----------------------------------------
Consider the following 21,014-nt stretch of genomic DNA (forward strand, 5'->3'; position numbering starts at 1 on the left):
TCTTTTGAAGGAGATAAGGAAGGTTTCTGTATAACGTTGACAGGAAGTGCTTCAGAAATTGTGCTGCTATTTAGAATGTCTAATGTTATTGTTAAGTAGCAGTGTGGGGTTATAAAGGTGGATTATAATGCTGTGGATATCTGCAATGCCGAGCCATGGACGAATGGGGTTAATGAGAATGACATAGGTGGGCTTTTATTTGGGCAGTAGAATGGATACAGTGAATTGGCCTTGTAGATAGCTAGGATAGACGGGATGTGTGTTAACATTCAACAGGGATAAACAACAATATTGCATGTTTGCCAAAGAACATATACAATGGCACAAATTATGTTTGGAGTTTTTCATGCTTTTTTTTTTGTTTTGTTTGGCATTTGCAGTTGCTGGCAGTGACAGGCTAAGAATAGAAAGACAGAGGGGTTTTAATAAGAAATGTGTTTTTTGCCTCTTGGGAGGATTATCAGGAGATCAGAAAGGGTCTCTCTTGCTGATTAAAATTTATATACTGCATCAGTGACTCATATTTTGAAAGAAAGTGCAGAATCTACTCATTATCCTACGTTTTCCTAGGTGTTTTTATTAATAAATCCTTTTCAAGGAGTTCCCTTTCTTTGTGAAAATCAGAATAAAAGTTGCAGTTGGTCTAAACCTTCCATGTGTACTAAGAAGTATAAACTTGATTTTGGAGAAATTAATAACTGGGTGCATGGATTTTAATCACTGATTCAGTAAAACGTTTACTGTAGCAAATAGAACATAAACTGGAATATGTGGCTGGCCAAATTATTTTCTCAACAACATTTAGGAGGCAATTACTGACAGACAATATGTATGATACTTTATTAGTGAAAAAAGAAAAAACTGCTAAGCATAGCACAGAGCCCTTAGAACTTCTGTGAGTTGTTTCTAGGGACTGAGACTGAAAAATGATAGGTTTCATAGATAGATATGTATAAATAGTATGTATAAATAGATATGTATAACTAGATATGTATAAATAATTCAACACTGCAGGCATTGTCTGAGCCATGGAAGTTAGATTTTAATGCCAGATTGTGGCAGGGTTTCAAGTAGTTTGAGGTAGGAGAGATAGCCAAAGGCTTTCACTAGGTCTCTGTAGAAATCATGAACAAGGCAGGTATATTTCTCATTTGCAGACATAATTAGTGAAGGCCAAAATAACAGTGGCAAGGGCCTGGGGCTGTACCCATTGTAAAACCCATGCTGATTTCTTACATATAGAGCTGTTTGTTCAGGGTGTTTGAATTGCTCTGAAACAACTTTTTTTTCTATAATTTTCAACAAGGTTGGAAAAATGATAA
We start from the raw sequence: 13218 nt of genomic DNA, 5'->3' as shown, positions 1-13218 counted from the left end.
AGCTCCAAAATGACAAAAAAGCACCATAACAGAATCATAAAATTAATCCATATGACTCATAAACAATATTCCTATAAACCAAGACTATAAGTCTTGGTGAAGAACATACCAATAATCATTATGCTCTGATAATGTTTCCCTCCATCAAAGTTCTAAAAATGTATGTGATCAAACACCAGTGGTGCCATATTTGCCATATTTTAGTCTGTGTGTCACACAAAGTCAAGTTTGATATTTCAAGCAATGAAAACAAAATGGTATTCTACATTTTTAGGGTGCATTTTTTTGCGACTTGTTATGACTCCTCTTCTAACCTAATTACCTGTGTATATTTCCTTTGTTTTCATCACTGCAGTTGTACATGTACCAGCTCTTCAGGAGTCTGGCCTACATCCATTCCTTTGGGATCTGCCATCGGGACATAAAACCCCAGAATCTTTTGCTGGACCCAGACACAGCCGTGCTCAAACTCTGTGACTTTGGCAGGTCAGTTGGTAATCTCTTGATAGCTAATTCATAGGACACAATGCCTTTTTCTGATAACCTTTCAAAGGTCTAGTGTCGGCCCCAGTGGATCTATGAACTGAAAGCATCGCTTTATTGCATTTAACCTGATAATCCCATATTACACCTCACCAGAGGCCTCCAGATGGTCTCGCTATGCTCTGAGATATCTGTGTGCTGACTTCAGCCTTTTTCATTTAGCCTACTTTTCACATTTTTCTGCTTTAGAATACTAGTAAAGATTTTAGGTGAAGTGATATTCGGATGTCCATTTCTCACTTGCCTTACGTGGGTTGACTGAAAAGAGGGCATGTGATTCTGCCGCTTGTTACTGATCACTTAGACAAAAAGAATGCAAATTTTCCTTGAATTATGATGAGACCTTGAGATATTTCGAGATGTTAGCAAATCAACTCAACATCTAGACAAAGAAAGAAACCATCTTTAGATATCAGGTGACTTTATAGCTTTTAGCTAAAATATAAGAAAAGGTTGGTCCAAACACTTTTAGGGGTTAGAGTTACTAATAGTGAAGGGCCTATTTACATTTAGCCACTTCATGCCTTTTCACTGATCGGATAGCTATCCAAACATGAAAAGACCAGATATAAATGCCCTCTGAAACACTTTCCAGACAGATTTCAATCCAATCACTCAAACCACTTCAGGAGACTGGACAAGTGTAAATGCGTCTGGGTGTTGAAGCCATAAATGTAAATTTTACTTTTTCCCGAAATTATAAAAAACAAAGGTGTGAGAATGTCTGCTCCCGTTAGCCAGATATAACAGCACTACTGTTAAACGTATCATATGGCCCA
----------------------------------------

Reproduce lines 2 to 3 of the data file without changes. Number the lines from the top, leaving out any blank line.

TCTTTTGAAGGAGATAAGGAAGGTTTCTGTATAACGTTGACAGGAAGTGCTTCAGAAATTGTGCTGCTATTTAGAATGTCTAATGTTATTGTTAAGTAGCAGTGTGGGGTTATAAAGGTGGATTATAATGCTGTGGATATCTGCAATGCCGAGCCATGGACGAATGGGGTTAATGAGAATGACATAGGTGGGCTTTTATTTGGGCAGTAGAATGGATACAGTGAATTGGCCTTGTAGATAGCTAGGATAGACGGGATGTGTGTTAACATTCAACAGGGATAAACAACAATATTGCATGTTTGCCAAAGAACATATACAATGGCACAAATTATGTTTGGAGTTTTTCATGCTTTTTTTTTTGTTTTGTTTGGCATTTGCAGTTGCTGGCAGTGACAGGCTAAGAATAGAAAGACAGAGGGGTTTTAATAAGAAATGTGTTTTTTGCCTCTTGGGAGGATTATCAGGAGATCAGAAAGGGTCTCTCTTGCTGATTAAAATTTATATACTGCATCAGTGACTCATATTTTGAAAGAAAGTGCAGAATCTACTCATTATCCTACGTTTTCCTAGGTGTTTTTATTAATAAATCCTTTTCAAGGAGTTCCCTTTCTTTGTGAAAATCAGAATAAAAGTTGCAGTTGGTCTAAACCTTCCATGTGTACTAAGAAGTATAAACTTGATTTTGGAGAAATTAATAACTGGGTGCATGGATTTTAATCACTGATTCAGTAAAACGTTTACTGTAGCAAATAGAACATAAACTGGAATATGTGGCTGGCCAAATTATTTTCTCAACAACATTTAGGAGGCAATTACTGACAGACAATATGTATGATACTTTATTAGTGAAAAAAGAAAAAACTGCTAAGCATAGCACAGAGCCCTTAGAACTTCTGTGAGTTGTTTCTAGGGACTGAGACTGAAAAATGATAGGTTTCATAGATAGATATGTATAAATAGTATGTATAAATAGATATGTATAACTAGATATGTATAAATAATTCAACACTGCAGGCATTGTCTGAGCCATGGAAGTTAGATTTTAATGCCAGATTGTGGCAGGGTTTCAAGTAGTTTGAGGTAGGAGAGATAGCCAAAGGCTTTCACTAGGTCTCTGTAGAAATCATGAACAAGGCAGGTATATTTCTCATTTGCAGACATAATTAGTGAAGGCCAAAATAACAGTGGCAAGGGCCTGGGGCTGTACCCATTGTAAAACCCATGCTGATTTCTTACATATAGAGCTGTTTGTTCAGGGTGTTTGAATTGCTCTGAAACAACTTTTTTTTCTATAATTTTCAACAAGGTTGGAAAAATGATAA
We start from the raw sequence: 13218 nt of genomic DNA, 5'->3' as shown, positions 1-13218 counted from the left end.